Heather throws back her head and laughs at the irony. “Don't worry. No one would believe me anyway.” She sits down on the bench next to David. “And considering everything that's happening now in town, they might want to burn me at the stake.”
Dr. Ramirez is in the lab, playing his keyboards and manically manipulating the weather systems. While he plays, he watches several TV monitors broadcasting weather reports from around the world.
David confronts him, and begs him to stop, but Ramirez refuses and becomes physical, pushing David against the wall, threatening to hold him hostage to keep him from telling anyone.
“I promise I won't tell anyone,” David says, remembering Rami's warning not to. “But can't you at least tell me why you are doing this?” David pleads with him.
Ramirez gets hold of himself and releases David from his grip. “Because I'm fed up with noise blocking out every natural sound in the environment. Disgusted with the direction music has taken, away from its true meaning since the beginning of time. It's an insult to all the artists who have made so many sacrifices to leave the world a timeless musical legacy.”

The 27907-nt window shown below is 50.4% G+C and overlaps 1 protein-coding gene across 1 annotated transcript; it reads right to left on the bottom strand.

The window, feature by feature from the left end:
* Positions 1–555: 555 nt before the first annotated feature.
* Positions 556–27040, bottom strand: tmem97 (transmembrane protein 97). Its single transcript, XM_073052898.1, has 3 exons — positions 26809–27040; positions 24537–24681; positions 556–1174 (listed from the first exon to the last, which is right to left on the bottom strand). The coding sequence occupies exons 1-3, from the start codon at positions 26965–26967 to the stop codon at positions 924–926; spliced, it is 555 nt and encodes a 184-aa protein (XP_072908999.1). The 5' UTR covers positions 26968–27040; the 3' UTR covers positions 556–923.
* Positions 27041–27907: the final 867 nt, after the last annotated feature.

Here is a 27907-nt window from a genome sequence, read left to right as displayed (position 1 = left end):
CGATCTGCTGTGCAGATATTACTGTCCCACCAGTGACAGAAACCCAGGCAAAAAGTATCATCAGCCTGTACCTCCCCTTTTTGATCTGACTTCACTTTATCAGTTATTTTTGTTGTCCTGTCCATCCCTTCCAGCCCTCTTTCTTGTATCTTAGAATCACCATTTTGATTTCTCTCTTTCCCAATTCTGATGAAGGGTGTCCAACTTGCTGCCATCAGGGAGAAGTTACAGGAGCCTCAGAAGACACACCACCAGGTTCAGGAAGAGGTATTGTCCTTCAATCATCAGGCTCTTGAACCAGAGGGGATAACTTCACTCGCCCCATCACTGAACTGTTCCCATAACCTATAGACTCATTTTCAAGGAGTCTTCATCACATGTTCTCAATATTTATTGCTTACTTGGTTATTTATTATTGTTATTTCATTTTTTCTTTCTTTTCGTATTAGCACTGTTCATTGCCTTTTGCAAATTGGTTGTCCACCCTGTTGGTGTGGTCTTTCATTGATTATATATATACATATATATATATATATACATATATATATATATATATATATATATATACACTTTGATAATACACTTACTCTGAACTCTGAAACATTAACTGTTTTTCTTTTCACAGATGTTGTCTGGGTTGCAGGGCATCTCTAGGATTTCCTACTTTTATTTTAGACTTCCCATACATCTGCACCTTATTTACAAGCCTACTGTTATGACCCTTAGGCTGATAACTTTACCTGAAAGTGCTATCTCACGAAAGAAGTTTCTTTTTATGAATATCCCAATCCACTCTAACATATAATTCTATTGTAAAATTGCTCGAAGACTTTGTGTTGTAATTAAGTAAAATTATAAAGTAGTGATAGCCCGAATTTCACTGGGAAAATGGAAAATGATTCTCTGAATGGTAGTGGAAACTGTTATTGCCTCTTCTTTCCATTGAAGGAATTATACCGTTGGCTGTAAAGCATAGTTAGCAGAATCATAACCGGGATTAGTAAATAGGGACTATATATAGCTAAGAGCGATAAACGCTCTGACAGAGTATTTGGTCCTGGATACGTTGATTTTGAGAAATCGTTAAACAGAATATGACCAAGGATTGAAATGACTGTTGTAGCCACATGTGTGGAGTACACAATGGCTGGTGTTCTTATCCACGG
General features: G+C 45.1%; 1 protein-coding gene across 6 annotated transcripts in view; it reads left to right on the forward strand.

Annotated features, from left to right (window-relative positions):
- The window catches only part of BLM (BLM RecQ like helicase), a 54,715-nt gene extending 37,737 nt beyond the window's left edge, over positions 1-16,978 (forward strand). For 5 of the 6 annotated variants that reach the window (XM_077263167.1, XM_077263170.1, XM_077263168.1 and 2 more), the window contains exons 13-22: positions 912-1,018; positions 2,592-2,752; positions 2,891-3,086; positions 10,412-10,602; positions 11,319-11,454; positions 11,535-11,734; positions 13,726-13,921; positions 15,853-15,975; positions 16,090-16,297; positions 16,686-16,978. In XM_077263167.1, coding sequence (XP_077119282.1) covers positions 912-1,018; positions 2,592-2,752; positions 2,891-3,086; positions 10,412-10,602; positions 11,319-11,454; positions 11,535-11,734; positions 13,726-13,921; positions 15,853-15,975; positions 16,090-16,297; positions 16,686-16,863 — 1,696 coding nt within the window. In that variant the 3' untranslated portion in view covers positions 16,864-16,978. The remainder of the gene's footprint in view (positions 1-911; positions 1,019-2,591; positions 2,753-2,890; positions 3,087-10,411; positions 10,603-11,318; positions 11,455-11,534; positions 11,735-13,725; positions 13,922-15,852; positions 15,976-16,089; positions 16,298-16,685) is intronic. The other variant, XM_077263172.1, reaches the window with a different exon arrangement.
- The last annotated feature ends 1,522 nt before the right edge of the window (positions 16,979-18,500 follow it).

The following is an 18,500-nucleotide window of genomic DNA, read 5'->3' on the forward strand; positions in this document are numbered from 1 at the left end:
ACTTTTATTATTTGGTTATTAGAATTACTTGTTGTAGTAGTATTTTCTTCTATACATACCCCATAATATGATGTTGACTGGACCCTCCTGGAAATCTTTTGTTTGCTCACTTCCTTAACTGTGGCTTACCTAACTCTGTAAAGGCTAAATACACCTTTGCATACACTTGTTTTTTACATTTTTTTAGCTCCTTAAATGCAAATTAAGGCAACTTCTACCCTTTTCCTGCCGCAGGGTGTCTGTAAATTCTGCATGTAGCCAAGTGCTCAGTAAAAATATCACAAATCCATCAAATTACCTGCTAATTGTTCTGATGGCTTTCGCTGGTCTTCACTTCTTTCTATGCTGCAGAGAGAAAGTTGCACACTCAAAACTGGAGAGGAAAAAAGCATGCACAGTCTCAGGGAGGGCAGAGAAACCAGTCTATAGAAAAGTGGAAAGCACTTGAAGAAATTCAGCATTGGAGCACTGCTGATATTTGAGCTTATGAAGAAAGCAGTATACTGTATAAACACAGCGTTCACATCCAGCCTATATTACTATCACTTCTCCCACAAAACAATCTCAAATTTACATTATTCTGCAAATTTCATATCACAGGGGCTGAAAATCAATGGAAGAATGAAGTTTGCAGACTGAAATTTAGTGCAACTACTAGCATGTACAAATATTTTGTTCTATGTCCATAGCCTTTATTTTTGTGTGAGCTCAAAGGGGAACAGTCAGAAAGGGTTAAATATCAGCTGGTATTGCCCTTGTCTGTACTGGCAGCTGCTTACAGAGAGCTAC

“You could do that, leave a legacy of great music, Dr. Ramirez,” David suggests, hoping to get through to him. “Don't stoop to the level of the very people you despise.”
Ramirez suddenly grabs his head and cries out in pain. He staggers away from his keyboards and almost falls to the floor, but David grabs him and sits him down.
“What's wrong? Are you hurt? Let me call an ambulance.”
“No! No. It's just a headache. I have to finish my work.”
“You are finished, at least for the night, professor. You've done enough damage.”
“I might be finished for good, David. I think I'm dying.”
David is almost relieved to hear what might be a plausible, and less villainous, reason for his friend's behavior. “Why? Are you sick? What is it?”
“I don't know. But I see things, in the telescope. Sometimes I think I see UFO's and sometimes I think I see angels. Whatever they are, they're coming to get me. I have something they want, David. I have the musical formulas that create and destroy life.”
David is even more puzzled than before. Maybe the man is sick, or demented. It wouldn't excuse his behavior but it would at least explain it.
“When do you see these – these lights, Professor?”
“I saw them tonight. Before you came. Go ahead, look for yourself. If you see them, maybe I'm not dying. Or maybe we all are.”